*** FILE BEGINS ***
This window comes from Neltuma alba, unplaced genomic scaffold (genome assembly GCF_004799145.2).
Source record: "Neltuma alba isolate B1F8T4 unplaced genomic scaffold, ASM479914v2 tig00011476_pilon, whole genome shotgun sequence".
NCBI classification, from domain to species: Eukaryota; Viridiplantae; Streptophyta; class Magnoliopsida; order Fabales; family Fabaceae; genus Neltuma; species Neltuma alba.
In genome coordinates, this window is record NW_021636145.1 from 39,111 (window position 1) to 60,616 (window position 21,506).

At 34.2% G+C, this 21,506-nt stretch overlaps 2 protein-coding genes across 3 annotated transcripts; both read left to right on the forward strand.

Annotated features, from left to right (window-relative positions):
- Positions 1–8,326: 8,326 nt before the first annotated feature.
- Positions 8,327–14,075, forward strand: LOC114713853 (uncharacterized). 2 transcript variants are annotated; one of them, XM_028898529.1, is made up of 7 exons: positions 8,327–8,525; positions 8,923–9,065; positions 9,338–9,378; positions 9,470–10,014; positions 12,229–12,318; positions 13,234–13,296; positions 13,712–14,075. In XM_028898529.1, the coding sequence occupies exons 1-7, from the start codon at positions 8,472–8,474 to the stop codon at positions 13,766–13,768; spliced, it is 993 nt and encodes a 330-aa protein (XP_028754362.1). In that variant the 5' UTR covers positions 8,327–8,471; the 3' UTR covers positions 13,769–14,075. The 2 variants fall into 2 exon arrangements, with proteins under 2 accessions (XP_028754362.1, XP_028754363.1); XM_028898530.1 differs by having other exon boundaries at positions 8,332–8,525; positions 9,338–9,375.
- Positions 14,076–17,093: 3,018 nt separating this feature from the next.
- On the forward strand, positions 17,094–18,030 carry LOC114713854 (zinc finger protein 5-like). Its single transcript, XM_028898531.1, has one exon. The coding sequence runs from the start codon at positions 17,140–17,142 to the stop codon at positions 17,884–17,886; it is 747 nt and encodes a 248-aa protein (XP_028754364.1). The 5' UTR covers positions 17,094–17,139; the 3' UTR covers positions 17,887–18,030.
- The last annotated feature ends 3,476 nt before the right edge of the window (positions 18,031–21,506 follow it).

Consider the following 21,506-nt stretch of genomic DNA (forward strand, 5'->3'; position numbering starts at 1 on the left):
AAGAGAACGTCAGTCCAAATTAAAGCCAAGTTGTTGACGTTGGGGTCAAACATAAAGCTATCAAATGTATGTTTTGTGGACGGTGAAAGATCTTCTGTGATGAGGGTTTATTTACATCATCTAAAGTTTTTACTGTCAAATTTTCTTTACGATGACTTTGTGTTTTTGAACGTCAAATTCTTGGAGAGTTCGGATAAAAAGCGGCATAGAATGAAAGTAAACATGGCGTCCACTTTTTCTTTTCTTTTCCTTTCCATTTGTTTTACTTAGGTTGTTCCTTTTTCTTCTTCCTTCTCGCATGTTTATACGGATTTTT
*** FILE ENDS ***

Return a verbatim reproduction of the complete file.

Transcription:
This window comes from Neltuma alba, unplaced genomic scaffold (genome assembly GCF_004799145.2).
Source record: "Neltuma alba isolate B1F8T4 unplaced genomic scaffold, ASM479914v2 tig00011476_pilon, whole genome shotgun sequence".
NCBI classification, from domain to species: Eukaryota; Viridiplantae; Streptophyta; class Magnoliopsida; order Fabales; family Fabaceae; genus Neltuma; species Neltuma alba.
In genome coordinates, this window is record NW_021636145.1 from 39,111 (window position 1) to 60,616 (window position 21,506).

At 34.2% G+C, this 21,506-nt stretch overlaps 2 protein-coding genes across 3 annotated transcripts; both read left to right on the forward strand.

Annotated features, from left to right (window-relative positions):
- Positions 1–8,326: 8,326 nt before the first annotated feature.
- Positions 8,327–14,075, forward strand: LOC114713853 (uncharacterized). 2 transcript variants are annotated; one of them, XM_028898529.1, is made up of 7 exons: positions 8,327–8,525; positions 8,923–9,065; positions 9,338–9,378; positions 9,470–10,014; positions 12,229–12,318; positions 13,234–13,296; positions 13,712–14,075. In XM_028898529.1, the coding sequence occupies exons 1-7, from the start codon at positions 8,472–8,474 to the stop codon at positions 13,766–13,768; spliced, it is 993 nt and encodes a 330-aa protein (XP_028754362.1). In that variant the 5' UTR covers positions 8,327–8,471; the 3' UTR covers positions 13,769–14,075. The 2 variants fall into 2 exon arrangements, with proteins under 2 accessions (XP_028754362.1, XP_028754363.1); XM_028898530.1 differs by having other exon boundaries at positions 8,332–8,525; positions 9,338–9,375.
- Positions 14,076–17,093: 3,018 nt separating this feature from the next.
- On the forward strand, positions 17,094–18,030 carry LOC114713854 (zinc finger protein 5-like). Its single transcript, XM_028898531.1, has one exon. The coding sequence runs from the start codon at positions 17,140–17,142 to the stop codon at positions 17,884–17,886; it is 747 nt and encodes a 248-aa protein (XP_028754364.1). The 5' UTR covers positions 17,094–17,139; the 3' UTR covers positions 17,887–18,030.
- The last annotated feature ends 3,476 nt before the right edge of the window (positions 18,031–21,506 follow it).

Consider the following 21,506-nt stretch of genomic DNA (forward strand, 5'->3'; position numbering starts at 1 on the left):
AAGAGAACGTCAGTCCAAATTAAAGCCAAGTTGTTGACGTTGGGGTCAAACATAAAGCTATCAAATGTATGTTTTGTGGACGGTGAAAGATCTTCTGTGATGAGGGTTTATTTACATCATCTAAAGTTTTTACTGTCAAATTTTCTTTACGATGACTTTGTGTTTTTGAACGTCAAATTCTTGGAGAGTTCGGATAAAAAGCGGCATAGAATGAAAGTAAACATGGCGTCCACTTTTTCTTTTCTTTTCCTTTCCATTTGTTTTACTTAGGTTGTTCCTTTTTCTTCTTCCTTCTCGCATGTTTATACGGATTTTT